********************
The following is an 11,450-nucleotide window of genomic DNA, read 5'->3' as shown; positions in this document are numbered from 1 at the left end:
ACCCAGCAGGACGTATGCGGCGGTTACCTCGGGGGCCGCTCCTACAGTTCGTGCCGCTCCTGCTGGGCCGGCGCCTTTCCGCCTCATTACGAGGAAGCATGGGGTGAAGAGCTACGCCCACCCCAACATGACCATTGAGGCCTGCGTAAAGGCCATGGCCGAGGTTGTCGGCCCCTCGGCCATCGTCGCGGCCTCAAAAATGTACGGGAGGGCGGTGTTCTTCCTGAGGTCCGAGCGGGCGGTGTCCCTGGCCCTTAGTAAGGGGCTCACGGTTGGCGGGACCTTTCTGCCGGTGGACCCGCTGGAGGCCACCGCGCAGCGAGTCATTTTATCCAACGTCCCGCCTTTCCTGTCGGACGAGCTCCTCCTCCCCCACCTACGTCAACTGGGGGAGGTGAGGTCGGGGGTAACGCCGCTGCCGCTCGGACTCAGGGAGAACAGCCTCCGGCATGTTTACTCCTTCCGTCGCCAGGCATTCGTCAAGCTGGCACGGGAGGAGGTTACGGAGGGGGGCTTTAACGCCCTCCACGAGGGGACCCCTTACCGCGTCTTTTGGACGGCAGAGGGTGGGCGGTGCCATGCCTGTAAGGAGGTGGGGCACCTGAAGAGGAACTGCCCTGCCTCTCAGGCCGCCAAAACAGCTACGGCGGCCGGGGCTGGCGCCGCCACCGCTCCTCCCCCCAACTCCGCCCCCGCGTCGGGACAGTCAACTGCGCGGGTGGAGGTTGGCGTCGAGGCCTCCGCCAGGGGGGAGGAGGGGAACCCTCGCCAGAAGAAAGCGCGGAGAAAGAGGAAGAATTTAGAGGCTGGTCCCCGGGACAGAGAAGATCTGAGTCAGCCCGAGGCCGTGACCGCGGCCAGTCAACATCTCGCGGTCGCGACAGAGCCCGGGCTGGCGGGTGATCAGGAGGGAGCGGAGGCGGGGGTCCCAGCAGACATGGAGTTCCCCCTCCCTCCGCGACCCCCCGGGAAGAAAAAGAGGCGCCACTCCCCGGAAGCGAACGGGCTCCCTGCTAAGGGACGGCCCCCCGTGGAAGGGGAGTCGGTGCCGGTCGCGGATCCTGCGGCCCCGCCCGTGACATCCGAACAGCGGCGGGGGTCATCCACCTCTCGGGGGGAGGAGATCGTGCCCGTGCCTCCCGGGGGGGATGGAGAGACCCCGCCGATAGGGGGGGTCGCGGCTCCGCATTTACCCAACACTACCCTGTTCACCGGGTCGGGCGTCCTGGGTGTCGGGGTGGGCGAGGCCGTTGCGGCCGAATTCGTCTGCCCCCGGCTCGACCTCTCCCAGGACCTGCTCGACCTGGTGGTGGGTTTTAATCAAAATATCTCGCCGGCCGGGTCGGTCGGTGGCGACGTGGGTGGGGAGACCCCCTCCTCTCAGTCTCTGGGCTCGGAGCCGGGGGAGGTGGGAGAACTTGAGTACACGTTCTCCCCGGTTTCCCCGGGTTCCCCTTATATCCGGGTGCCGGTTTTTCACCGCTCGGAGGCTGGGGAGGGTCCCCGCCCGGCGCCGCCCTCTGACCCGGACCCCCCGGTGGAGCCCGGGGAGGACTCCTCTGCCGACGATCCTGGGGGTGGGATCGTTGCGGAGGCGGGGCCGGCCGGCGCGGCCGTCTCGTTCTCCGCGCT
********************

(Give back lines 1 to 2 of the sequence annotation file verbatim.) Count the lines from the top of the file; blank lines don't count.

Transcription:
The following is an 11,450-nucleotide window of genomic DNA, read 5'->3' as shown; positions in this document are numbered from 1 at the left end:
ACCCAGCAGGACGTATGCGGCGGTTACCTCGGGGGCCGCTCCTACAGTTCGTGCCGCTCCTGCTGGGCCGGCGCCTTTCCGCCTCATTACGAGGAAGCATGGGGTGAAGAGCTACGCCCACCCCAACATGACCATTGAGGCCTGCGTAAAGGCCATGGCCGAGGTTGTCGGCCCCTCGGCCATCGTCGCGGCCTCAAAAATGTACGGGAGGGCGGTGTTCTTCCTGAGGTCCGAGCGGGCGGTGTCCCTGGCCCTTAGTAAGGGGCTCACGGTTGGCGGGACCTTTCTGCCGGTGGACCCGCTGGAGGCCACCGCGCAGCGAGTCATTTTATCCAACGTCCCGCCTTTCCTGTCGGACGAGCTCCTCCTCCCCCACCTACGTCAACTGGGGGAGGTGAGGTCGGGGGTAACGCCGCTGCCGCTCGGACTCAGGGAGAACAGCCTCCGGCATGTTTACTCCTTCCGTCGCCAGGCATTCGTCAAGCTGGCACGGGAGGAGGTTACGGAGGGGGGCTTTAACGCCCTCCACGAGGGGACCCCTTACCGCGTCTTTTGGACGGCAGAGGGTGGGCGGTGCCATGCCTGTAAGGAGGTGGGGCACCTGAAGAGGAACTGCCCTGCCTCTCAGGCCGCCAAAACAGCTACGGCGGCCGGGGCTGGCGCCGCCACCGCTCCTCCCCCCAACTCCGCCCCCGCGTCGGGACAGTCAACTGCGCGGGTGGAGGTTGGCGTCGAGGCCTCCGCCAGGGGGGAGGAGGGGAACCCTCGCCAGAAGAAAGCGCGGAGAAAGAGGAAGAATTTAGAGGCTGGTCCCCGGGACAGAGAAGATCTGAGTCAGCCCGAGGCCGTGACCGCGGCCAGTCAACATCTCGCGGTCGCGACAGAGCCCGGGCTGGCGGGTGATCAGGAGGGAGCGGAGGCGGGGGTCCCAGCAGACATGGAGTTCCCCCTCCCTCCGCGACCCCCCGGGAAGAAAAAGAGGCGCCACTCCCCGGAAGCGAACGGGCTCCCTGCTAAGGGACGGCCCCCCGTGGAAGGGGAGTCGGTGCCGGTCGCGGATCCTGCGGCCCCGCCCGTGACATCCGAACAGCGGCGGGGGTCATCCACCTCTCGGGGGGAGGAGATCGTGCCCGTGCCTCCCGGGGGGGATGGAGAGACCCCGCCGATAGGGGGGGTCGCGGCTCCGCATTTACCCAACACTACCCTGTTCACCGGGTCGGGCGTCCTGGGTGTCGGGGTGGGCGAGGCCGTTGCGGCCGAATTCGTCTGCCCCCGGCTCGACCTCTCCCAGGACCTGCTCGACCTGGTGGTGGGTTTTAATCAAAATATCTCGCCGGCCGGGTCGGTCGGTGGCGACGTGGGTGGGGAGACCCCCTCCTCTCAGTCTCTGGGCTCGGAGCCGGGGGAGGTGGGAGAACTTGAGTACACGTTCTCCCCGGTTTCCCCGGGTTCCCCTTATATCCGGGTGCCGGTTTTTCACCGCTCGGAGGCTGGGGAGGGTCCCCGCCCGGCGCCGCCCTCTGACCCGGACCCCCCGGTGGAGCCCGGGGAGGACTCCTCTGCCGACGATCCTGGGGGTGGGATCGTTGCGGAGGCGGGGCCGGCCGGCGCGGCCGTCTCGTTCTCCGCGCT